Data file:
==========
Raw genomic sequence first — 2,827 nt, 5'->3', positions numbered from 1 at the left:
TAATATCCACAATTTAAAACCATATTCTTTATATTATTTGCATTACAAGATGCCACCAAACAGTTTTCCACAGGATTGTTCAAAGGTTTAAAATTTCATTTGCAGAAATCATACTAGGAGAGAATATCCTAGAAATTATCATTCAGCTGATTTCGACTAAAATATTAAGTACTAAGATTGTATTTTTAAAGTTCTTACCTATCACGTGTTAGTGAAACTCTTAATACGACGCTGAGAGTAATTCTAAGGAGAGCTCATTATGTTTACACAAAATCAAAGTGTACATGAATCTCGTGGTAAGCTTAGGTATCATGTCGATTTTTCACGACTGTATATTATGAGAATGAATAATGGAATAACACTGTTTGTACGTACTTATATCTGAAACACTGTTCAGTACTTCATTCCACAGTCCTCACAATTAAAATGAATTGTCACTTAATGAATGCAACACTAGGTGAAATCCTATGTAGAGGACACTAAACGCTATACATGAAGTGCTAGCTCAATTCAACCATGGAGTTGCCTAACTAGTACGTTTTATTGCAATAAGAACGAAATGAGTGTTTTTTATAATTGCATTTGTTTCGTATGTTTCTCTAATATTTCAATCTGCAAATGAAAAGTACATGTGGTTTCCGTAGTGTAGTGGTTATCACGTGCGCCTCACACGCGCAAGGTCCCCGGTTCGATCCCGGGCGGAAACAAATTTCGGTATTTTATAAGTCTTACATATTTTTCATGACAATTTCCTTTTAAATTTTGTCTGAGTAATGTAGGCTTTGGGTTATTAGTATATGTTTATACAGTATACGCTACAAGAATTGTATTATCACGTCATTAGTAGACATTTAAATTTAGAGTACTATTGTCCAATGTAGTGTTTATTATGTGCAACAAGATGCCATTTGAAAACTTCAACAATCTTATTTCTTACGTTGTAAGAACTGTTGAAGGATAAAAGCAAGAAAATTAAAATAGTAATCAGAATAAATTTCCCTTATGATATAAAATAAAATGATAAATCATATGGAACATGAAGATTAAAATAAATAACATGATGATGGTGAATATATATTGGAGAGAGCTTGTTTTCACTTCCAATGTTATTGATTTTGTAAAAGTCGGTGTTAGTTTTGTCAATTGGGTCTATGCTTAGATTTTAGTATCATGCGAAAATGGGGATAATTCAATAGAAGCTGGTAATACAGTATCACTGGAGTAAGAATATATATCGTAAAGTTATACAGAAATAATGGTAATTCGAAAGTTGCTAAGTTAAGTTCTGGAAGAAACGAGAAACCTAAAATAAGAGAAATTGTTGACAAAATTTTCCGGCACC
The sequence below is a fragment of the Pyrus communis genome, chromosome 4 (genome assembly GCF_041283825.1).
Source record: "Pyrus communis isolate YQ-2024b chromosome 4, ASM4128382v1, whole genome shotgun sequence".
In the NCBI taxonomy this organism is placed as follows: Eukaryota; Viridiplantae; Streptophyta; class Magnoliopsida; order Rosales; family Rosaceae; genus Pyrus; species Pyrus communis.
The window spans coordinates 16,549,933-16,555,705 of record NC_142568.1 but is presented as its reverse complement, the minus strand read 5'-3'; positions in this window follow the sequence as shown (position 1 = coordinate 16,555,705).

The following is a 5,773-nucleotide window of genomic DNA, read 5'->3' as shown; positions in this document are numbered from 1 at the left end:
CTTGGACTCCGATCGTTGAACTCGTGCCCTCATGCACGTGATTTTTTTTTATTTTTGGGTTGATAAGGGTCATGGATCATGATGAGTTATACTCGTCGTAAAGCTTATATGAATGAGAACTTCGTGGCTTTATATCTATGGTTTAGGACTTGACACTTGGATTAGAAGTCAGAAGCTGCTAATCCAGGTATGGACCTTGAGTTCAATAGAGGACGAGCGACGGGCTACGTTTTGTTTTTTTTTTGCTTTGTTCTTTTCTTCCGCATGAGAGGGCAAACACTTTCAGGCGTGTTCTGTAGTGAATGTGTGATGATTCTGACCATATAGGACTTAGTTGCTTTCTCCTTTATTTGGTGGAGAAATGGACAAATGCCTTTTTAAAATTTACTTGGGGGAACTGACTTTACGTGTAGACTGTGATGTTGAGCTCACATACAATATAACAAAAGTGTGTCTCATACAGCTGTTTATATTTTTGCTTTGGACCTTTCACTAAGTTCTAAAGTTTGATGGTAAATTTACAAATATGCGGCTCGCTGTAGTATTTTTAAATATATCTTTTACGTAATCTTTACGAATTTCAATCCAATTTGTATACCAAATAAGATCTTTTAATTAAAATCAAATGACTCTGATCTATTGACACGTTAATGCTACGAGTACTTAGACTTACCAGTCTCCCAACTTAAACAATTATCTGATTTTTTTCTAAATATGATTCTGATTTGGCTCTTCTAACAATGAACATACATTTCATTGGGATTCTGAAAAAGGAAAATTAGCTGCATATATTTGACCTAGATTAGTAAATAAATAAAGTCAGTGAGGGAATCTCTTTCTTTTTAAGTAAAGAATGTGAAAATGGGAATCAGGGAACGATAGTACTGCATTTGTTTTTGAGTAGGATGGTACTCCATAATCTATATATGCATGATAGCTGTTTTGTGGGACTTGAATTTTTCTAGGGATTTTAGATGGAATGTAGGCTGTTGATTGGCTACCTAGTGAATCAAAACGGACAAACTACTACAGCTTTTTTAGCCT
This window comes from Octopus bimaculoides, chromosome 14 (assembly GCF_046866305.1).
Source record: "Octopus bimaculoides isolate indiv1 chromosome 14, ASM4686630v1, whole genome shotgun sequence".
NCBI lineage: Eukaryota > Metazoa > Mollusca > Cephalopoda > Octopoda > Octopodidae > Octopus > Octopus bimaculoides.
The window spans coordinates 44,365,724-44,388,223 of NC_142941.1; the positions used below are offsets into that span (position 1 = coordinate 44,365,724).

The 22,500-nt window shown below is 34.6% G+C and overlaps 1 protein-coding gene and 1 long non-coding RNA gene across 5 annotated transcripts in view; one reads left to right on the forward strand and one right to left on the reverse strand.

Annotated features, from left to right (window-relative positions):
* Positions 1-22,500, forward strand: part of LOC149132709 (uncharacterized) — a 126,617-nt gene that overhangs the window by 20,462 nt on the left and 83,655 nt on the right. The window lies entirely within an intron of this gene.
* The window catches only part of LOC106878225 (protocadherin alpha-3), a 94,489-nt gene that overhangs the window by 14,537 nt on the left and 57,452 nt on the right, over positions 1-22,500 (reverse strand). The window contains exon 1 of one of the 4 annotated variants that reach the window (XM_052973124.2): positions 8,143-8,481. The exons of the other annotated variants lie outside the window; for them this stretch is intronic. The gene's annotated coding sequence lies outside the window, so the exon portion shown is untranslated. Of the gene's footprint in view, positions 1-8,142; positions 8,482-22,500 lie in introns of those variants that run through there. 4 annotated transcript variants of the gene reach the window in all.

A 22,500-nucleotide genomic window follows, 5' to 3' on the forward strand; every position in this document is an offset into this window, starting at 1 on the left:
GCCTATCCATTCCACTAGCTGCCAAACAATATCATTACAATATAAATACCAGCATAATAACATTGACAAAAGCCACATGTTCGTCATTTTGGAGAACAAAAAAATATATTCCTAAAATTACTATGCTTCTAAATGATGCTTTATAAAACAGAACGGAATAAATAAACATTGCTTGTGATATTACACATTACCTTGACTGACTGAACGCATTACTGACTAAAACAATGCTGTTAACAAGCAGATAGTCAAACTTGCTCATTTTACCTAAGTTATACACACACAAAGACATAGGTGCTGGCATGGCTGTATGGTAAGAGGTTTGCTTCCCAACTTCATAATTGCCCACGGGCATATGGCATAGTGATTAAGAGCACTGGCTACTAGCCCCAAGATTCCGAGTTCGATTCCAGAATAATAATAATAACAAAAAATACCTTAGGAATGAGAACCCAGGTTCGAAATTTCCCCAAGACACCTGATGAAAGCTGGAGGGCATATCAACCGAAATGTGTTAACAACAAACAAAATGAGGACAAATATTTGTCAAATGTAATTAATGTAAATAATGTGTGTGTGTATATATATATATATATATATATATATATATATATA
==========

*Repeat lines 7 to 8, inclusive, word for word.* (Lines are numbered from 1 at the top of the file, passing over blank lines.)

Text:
The following is a 5,773-nucleotide window of genomic DNA, read 5'->3' as shown; positions in this document are numbered from 1 at the left end:
CTTGGACTCCGATCGTTGAACTCGTGCCCTCATGCACGTGATTTTTTTTTATTTTTGGGTTGATAAGGGTCATGGATCATGATGAGTTATACTCGTCGTAAAGCTTATATGAATGAGAACTTCGTGGCTTTATATCTATGGTTTAGGACTTGACACTTGGATTAGAAGTCAGAAGCTGCTAATCCAGGTATGGACCTTGAGTTCAATAGAGGACGAGCGACGGGCTACGTTTTGTTTTTTTTTTGCTTTGTTCTTTTCTTCCGCATGAGAGGGCAAACACTTTCAGGCGTGTTCTGTAGTGAATGTGTGATGATTCTGACCATATAGGACTTAGTTGCTTTCTCCTTTATTTGGTGGAGAAATGGACAAATGCCTTTTTAAAATTTACTTGGGGGAACTGACTTTACGTGTAGACTGTGATGTTGAGCTCACATACAATATAACAAAAGTGTGTCTCATACAGCTGTTTATATTTTTGCTTTGGACCTTTCACTAAGTTCTAAAGTTTGATGGTAAATTTACAAATATGCGGCTCGCTGTAGTATTTTTAAATATATCTTTTACGTAATCTTTACGAATTTCAATCCAATTTGTATACCAAATAAGATCTTTTAATTAAAATCAAATGACTCTGATCTATTGACACGTTAATGCTACGAGTACTTAGACTTACCAGTCTCCCAACTTAAACAATTATCTGATTTTTTTCTAAATATGATTCTGATTTGGCTCTTCTAACAATGAACATACATTTCATTGGGATTCTGAAAAAGGAAAATTAGCTGCATATATTTGACCTAGATTAGTAAATAAATAAAGTCAGTGAGGGAATCTCTTTCTTTTTAAGTAAAGAATGTGAAAATGGGAATCAGGGAACGATAGTACTGCATTTGTTTTTGAGTAGGATGGTACTCCATAATCTATATATGCATGATAGCTGTTTTGTGGGACTTGAATTTTTCTAGGGATTTTAGATGGAATGTAGGCTGTTGATTGGCTACCTAGTGAATCAAAACGGACAAACTACTACAGCTTTTTTAGCCT